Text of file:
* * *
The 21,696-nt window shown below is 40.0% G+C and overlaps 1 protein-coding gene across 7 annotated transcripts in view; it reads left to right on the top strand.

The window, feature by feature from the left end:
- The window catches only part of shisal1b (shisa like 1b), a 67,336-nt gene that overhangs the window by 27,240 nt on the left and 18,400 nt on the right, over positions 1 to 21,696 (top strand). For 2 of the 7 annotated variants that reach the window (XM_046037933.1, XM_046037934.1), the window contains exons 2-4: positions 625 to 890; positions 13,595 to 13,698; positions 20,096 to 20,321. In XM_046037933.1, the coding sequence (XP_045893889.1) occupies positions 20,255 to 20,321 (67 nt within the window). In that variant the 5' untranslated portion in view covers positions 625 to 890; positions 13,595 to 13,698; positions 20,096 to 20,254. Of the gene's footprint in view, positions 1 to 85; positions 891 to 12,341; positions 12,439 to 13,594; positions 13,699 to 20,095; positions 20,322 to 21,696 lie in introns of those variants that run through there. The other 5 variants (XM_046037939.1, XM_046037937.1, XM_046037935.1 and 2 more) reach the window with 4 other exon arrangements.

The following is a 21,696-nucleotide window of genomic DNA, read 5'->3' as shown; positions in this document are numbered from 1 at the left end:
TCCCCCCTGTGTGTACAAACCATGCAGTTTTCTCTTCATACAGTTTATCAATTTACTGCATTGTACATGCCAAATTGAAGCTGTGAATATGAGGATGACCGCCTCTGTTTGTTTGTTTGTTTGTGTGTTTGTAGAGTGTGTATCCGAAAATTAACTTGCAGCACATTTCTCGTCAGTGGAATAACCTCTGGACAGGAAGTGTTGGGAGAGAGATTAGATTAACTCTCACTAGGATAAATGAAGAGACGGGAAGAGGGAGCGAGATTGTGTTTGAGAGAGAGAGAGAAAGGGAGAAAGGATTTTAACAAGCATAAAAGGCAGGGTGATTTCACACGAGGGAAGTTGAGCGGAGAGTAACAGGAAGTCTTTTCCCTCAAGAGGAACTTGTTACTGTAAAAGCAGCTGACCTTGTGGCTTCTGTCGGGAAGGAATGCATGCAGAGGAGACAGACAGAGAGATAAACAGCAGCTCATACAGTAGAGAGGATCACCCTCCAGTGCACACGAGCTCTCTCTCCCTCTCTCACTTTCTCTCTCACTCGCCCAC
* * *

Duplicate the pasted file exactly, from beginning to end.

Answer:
The 21,696-nt window shown below is 40.0% G+C and overlaps 1 protein-coding gene across 7 annotated transcripts in view; it reads left to right on the top strand.

The window, feature by feature from the left end:
- The window catches only part of shisal1b (shisa like 1b), a 67,336-nt gene that overhangs the window by 27,240 nt on the left and 18,400 nt on the right, over positions 1 to 21,696 (top strand). For 2 of the 7 annotated variants that reach the window (XM_046037933.1, XM_046037934.1), the window contains exons 2-4: positions 625 to 890; positions 13,595 to 13,698; positions 20,096 to 20,321. In XM_046037933.1, the coding sequence (XP_045893889.1) occupies positions 20,255 to 20,321 (67 nt within the window). In that variant the 5' untranslated portion in view covers positions 625 to 890; positions 13,595 to 13,698; positions 20,096 to 20,254. Of the gene's footprint in view, positions 1 to 85; positions 891 to 12,341; positions 12,439 to 13,594; positions 13,699 to 20,095; positions 20,322 to 21,696 lie in introns of those variants that run through there. The other 5 variants (XM_046037939.1, XM_046037937.1, XM_046037935.1 and 2 more) reach the window with 4 other exon arrangements.

The following is a 21,696-nucleotide window of genomic DNA, read 5'->3' as shown; positions in this document are numbered from 1 at the left end:
TCCCCCCTGTGTGTACAAACCATGCAGTTTTCTCTTCATACAGTTTATCAATTTACTGCATTGTACATGCCAAATTGAAGCTGTGAATATGAGGATGACCGCCTCTGTTTGTTTGTTTGTTTGTGTGTTTGTAGAGTGTGTATCCGAAAATTAACTTGCAGCACATTTCTCGTCAGTGGAATAACCTCTGGACAGGAAGTGTTGGGAGAGAGATTAGATTAACTCTCACTAGGATAAATGAAGAGACGGGAAGAGGGAGCGAGATTGTGTTTGAGAGAGAGAGAGAAAGGGAGAAAGGATTTTAACAAGCATAAAAGGCAGGGTGATTTCACACGAGGGAAGTTGAGCGGAGAGTAACAGGAAGTCTTTTCCCTCAAGAGGAACTTGTTACTGTAAAAGCAGCTGACCTTGTGGCTTCTGTCGGGAAGGAATGCATGCAGAGGAGACAGACAGAGAGATAAACAGCAGCTCATACAGTAGAGAGGATCACCCTCCAGTGCACACGAGCTCTCTCTCCCTCTCTCACTTTCTCTCTCACTCGCCCAC